Sandi Scannelli column: Happy New Year — and plan early
Published 12:00 am Thursday, January 10, 2019
By Sandi Scannelli
If you did not know it last year, you’ll soon learn that you may not be able to deduct your 2018 charitable contributions — unless you exceeded the new higher standard deduction and are able to itemize. For a married couples in 2019, the standard deduction rises to $24,400 of allowable deductions and $12,200 for individuals! We do not make contributions solely for the tax deduction, but let’s face it, it kind of gives us a warm glow to know we are reducing our taxes. I liken it to buying something I need and then finding out it is on sale! YAY!
Americans have been able to deduct charitable gifts since 1917. It was part of the War Revenue Act of 1917 because there was a concern that charities would not survive the war. Over the years, the charitable deduction for those itemizing has been commonly viewed as an incentive to donate. Now that the standard deduction has nearly doubled, many fear that charities will suffer deeply because fewer individuals have the incentive to be charitable. Time will tell. We may not see the full impact until 2019 after everyone prepares their 2018 tax return and experiences the 2018 tax law change. Does this mean taxpayers will stop giving? I cannot imagine it. We’re “wired” to give. American history illustrates deep and wide philanthropy — long before we ever had a tax incentive.
There are still ways to make a contribution and reduce your taxable income. But first, let me clarify, this is not tax advice. Rather, consider this article your friendly reminder to talk to your professional tax advisor this month so you can plan differently for 2019. As an example, if you are 70½ and have a qualifying IRA, you can donate up to $100,000 of your RMD (Required Minimum Distribution) directly to a charity and the amount donated is not considered taxable income. Another example has been called “bundling” where you bundle a couple of years of your normal charitable giving, set up a named fund at the community foundation and the foundation distributes your charitable gifts over the time period you define to the organizations you choose. The “bundled” gift amount may put you over the standard deduction and, presto, you can now itemize and deduct the bundled amount in the year you made the gift! YAY! You’ll only get the deduction in the year you make the bundled gift, but your charitable gifts can continue over several years. You can now see why consulting a tax professional and careful planning is important.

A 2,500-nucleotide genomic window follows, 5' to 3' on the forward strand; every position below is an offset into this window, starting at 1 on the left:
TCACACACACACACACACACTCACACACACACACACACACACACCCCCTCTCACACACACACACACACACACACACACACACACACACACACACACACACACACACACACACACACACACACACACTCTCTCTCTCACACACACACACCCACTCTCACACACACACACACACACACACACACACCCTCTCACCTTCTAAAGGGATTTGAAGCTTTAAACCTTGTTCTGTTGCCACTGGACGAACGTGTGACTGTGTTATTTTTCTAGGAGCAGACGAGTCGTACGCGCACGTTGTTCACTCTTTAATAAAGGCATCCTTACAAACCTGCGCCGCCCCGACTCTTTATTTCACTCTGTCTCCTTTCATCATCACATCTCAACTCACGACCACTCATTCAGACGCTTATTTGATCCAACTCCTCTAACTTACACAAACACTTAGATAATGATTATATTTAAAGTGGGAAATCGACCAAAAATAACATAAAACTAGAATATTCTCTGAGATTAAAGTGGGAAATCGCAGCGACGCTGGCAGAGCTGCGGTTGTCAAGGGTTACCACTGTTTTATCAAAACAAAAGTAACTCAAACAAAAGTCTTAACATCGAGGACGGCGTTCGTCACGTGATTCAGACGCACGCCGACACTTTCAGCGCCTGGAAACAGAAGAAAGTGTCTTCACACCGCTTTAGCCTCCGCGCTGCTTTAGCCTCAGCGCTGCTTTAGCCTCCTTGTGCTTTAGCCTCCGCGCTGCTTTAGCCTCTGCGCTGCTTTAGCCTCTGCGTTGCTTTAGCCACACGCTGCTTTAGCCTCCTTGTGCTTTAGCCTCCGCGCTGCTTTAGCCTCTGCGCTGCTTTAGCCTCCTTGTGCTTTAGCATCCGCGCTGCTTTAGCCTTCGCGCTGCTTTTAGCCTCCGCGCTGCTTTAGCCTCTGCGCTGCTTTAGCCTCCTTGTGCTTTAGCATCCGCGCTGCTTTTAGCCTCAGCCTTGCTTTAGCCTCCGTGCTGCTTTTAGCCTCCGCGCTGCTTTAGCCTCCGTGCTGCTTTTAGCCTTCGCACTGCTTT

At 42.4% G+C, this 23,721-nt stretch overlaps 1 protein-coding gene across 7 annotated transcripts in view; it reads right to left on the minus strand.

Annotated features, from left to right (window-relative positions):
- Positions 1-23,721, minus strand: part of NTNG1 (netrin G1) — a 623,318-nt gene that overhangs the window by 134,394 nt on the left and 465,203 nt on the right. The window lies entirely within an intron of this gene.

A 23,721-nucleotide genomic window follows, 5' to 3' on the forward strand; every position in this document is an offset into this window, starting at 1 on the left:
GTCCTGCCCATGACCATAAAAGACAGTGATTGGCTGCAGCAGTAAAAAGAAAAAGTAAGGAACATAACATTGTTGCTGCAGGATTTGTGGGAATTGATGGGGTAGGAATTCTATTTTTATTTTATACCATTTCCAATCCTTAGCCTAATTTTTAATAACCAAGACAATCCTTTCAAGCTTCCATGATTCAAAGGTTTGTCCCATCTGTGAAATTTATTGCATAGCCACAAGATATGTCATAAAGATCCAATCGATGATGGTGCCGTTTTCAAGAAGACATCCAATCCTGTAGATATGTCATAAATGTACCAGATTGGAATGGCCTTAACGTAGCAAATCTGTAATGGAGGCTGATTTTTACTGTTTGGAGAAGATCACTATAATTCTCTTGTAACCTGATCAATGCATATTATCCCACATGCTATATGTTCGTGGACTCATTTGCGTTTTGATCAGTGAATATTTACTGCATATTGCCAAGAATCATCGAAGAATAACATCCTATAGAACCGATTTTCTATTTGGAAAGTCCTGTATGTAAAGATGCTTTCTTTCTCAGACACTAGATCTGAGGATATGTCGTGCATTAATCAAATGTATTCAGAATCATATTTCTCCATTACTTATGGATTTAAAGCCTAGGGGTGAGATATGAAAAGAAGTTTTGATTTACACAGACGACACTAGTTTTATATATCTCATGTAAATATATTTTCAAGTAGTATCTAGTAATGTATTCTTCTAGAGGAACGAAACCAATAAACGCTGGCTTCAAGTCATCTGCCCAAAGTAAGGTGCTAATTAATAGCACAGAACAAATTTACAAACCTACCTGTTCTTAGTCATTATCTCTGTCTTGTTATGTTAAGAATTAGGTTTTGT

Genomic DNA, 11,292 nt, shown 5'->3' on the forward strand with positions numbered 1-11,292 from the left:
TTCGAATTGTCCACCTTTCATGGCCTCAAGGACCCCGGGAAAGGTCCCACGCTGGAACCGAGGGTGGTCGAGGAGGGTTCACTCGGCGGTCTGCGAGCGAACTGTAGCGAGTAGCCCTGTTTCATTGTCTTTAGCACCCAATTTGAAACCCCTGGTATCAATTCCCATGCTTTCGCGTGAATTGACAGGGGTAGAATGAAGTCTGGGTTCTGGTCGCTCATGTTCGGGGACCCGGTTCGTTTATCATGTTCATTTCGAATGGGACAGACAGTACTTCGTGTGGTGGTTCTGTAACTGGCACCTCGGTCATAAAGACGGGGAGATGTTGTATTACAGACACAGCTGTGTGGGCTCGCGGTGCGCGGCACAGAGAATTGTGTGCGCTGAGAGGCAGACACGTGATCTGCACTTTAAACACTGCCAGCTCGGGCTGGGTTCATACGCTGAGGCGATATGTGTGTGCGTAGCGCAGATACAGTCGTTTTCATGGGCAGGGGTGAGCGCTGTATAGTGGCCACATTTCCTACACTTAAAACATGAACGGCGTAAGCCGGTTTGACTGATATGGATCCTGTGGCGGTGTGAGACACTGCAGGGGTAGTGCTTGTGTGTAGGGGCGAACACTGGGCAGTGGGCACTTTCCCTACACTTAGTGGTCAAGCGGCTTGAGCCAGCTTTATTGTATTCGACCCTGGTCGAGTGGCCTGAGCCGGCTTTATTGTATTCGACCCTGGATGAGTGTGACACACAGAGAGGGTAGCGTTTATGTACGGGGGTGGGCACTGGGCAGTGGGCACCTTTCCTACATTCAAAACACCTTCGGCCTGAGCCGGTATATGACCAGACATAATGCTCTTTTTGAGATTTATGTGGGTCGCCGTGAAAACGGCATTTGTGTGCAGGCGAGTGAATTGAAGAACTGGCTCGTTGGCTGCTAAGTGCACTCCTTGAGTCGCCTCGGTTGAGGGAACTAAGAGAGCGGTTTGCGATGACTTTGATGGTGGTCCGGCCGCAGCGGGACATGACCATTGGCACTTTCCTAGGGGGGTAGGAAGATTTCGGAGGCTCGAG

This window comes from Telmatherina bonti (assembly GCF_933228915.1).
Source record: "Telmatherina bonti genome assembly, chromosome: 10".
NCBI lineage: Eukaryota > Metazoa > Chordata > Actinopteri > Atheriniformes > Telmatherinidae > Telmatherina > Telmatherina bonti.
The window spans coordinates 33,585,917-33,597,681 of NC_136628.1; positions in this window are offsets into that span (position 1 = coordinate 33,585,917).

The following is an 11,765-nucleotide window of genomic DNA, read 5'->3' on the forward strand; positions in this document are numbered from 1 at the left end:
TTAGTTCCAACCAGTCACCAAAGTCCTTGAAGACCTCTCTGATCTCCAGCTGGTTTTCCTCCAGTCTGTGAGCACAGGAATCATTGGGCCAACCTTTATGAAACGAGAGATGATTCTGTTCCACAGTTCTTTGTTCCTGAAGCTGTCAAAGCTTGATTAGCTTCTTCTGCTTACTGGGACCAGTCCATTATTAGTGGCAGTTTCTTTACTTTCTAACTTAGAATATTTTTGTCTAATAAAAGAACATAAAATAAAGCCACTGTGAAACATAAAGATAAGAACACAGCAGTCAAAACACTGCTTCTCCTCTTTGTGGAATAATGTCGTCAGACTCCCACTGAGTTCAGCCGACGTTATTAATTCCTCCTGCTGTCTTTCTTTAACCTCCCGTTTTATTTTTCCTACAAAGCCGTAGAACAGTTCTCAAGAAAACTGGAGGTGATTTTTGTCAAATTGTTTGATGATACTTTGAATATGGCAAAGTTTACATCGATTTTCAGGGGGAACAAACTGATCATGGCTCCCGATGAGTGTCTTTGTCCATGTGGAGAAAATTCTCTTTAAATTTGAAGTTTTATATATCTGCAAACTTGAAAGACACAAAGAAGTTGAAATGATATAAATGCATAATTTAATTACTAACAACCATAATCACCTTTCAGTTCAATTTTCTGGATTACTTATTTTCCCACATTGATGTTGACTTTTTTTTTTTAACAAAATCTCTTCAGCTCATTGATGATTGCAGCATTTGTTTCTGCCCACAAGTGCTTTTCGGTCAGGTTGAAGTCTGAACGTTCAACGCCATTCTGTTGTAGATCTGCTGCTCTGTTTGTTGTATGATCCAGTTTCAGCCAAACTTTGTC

Talk to your tax adviser. They will provide the best tax advice for your financial goals and circumstances. Then, we hope you’ll come talk to us about how to set up a charitable fund and a plan that continues to benefit the charities you choose.
Happy 2019, the last year of the decade. Plan well and make it a “YAY” year!
Sandi Scannelli is president of the Clemmons Community Foundation.